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Posted at 05:00 PM ET, 11/23/2011

Study offers compelling reminder to wash our hands

Thanksgiving usually means a trip on the New Jersey Turnpike for me and my family, and it’s practically a tradition to stop at one of that highway’s big rest areas to use the bathroom. So I was interested to read a study published Wednesday afternoon in the online journal PLoS ONE that says such public bathrooms teem are teeming with bacteria, most of it deposited on surfaces via human hands, feces and urine.

(Before I continue, let’s keep in mind that bacteria are everywhere, all the time, and that most bacteria aren’t pathogens, i.e. the kinds that can make us sick.)

The study’s authors wanted to figure out which locales within public bathrooms carry the greatest bacterial loads and which kinds of bacteria were most common in those places. They did not look into the relationship between the presence of bacteria and the incidence of illness.

The researchers took swab samples of bacteria from the floors, toilet surfaces (including flush handles), faucets, door handles and other sites in 12 bathrooms (6 men’s rooms, 6 women’s rooms) at the University of Colorado, Boulder. Using “high put-through” devices that identify strains of bacteria without having to culture them (and wait for results), they found that the floors had the greatest variety of bacteria, much of it from soil that people likely dragged in on their shoes. Soil-based bacteria was also common on flush handles; the authors surmise that was because people often flush with their foot instead of their hand to avoid contaminating themselves with germs.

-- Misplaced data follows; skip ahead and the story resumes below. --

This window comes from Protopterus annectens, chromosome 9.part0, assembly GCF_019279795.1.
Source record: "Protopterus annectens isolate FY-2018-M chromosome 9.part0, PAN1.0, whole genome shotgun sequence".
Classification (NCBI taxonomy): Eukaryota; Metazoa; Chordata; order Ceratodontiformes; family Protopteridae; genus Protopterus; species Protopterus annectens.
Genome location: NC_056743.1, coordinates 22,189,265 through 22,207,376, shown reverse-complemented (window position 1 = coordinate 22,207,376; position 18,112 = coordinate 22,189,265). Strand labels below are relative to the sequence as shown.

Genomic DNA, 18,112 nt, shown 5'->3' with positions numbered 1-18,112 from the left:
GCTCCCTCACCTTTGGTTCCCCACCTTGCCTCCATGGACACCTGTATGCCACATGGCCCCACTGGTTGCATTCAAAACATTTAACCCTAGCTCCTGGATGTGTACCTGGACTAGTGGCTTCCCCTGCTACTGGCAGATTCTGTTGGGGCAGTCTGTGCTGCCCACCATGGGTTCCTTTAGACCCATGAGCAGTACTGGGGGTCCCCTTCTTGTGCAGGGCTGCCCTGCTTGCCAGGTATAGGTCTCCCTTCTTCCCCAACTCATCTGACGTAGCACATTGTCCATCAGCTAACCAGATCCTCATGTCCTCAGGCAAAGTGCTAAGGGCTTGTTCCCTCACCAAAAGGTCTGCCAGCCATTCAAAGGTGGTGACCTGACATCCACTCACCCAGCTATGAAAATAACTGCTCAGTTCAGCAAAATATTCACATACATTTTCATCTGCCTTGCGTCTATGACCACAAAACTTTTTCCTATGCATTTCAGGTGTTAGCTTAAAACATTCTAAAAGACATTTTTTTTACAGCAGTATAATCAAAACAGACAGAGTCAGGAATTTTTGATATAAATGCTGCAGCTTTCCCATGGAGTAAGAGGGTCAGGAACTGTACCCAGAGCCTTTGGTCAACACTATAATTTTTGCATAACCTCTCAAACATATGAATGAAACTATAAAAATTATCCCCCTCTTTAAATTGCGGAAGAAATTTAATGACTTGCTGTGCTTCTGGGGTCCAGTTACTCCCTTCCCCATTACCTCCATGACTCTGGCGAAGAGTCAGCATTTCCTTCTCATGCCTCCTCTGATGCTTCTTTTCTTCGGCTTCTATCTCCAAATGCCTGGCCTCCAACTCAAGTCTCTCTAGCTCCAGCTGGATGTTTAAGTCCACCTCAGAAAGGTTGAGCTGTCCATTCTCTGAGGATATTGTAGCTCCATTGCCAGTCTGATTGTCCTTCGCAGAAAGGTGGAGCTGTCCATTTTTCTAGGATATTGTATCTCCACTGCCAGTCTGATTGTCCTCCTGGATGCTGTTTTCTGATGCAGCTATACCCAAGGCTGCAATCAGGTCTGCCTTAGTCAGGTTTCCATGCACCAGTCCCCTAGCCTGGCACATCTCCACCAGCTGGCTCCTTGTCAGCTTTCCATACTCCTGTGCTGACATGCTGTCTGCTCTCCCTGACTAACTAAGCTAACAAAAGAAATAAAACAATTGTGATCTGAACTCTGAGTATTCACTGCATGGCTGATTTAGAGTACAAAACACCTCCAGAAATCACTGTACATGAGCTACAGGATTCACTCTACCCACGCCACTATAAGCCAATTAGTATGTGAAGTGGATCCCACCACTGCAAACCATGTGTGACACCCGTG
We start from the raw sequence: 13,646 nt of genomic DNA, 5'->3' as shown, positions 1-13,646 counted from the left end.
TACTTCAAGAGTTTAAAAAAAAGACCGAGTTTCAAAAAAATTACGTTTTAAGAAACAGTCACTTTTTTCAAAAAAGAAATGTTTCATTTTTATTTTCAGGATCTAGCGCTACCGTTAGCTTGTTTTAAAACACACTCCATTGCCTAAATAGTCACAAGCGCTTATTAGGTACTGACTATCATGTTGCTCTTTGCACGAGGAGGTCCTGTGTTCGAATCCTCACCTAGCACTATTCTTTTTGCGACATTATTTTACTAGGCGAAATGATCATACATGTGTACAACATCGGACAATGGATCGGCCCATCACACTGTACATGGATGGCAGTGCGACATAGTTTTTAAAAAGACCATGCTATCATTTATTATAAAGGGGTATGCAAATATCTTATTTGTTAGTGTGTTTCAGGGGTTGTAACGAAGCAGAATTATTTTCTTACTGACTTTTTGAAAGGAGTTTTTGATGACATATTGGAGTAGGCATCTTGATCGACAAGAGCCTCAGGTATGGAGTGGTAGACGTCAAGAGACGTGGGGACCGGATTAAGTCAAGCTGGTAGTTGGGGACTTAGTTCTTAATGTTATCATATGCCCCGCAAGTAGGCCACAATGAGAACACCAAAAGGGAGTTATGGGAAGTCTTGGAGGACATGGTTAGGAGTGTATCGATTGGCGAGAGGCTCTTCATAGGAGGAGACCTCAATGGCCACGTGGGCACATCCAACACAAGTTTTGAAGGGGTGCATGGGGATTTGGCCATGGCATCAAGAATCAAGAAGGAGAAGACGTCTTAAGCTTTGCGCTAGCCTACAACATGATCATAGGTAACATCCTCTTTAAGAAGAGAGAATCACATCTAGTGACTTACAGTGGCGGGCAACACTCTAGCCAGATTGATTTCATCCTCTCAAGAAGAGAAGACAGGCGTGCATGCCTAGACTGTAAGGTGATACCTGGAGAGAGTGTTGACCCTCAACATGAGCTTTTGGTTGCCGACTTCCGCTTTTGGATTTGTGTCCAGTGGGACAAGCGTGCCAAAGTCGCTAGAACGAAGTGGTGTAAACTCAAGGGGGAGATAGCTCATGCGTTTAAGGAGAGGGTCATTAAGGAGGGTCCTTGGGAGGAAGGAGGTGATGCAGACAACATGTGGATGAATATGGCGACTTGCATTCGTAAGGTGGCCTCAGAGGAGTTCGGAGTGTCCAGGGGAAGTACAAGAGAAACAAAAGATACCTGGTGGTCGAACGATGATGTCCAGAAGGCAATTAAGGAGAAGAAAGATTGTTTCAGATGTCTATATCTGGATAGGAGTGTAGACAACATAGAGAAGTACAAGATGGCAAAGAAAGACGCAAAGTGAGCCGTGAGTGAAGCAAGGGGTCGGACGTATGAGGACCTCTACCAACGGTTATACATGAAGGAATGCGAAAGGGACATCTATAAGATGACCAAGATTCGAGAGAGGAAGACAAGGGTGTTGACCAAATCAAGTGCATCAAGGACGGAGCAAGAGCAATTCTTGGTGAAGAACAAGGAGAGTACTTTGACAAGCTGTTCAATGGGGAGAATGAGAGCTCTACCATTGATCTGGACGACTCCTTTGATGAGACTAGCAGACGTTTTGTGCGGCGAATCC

Women’s rooms were more populated with certain bacteria associated with female genitals, which the authors figure was spread to toilet surfaces via urine. Much of the fecal bacteria they found on toilet surfaces and the floor surrounding toilets may have been transported to those places when the toilets were flushed and some of the bowl contents aerosolized.

All in all, most of the bacteria found throughout the bathrooms were those typically found on human skin. That finding’s important, the authors note, because those bacteria can include pathogens such as Staphylococcus aureus, which can easily be spread when hands come into contact with contaminated surfaces.

The take-home message? Wash your hands after you use the bathroom, folks.

By  |  05:00 PM ET, 11/23/2011

 
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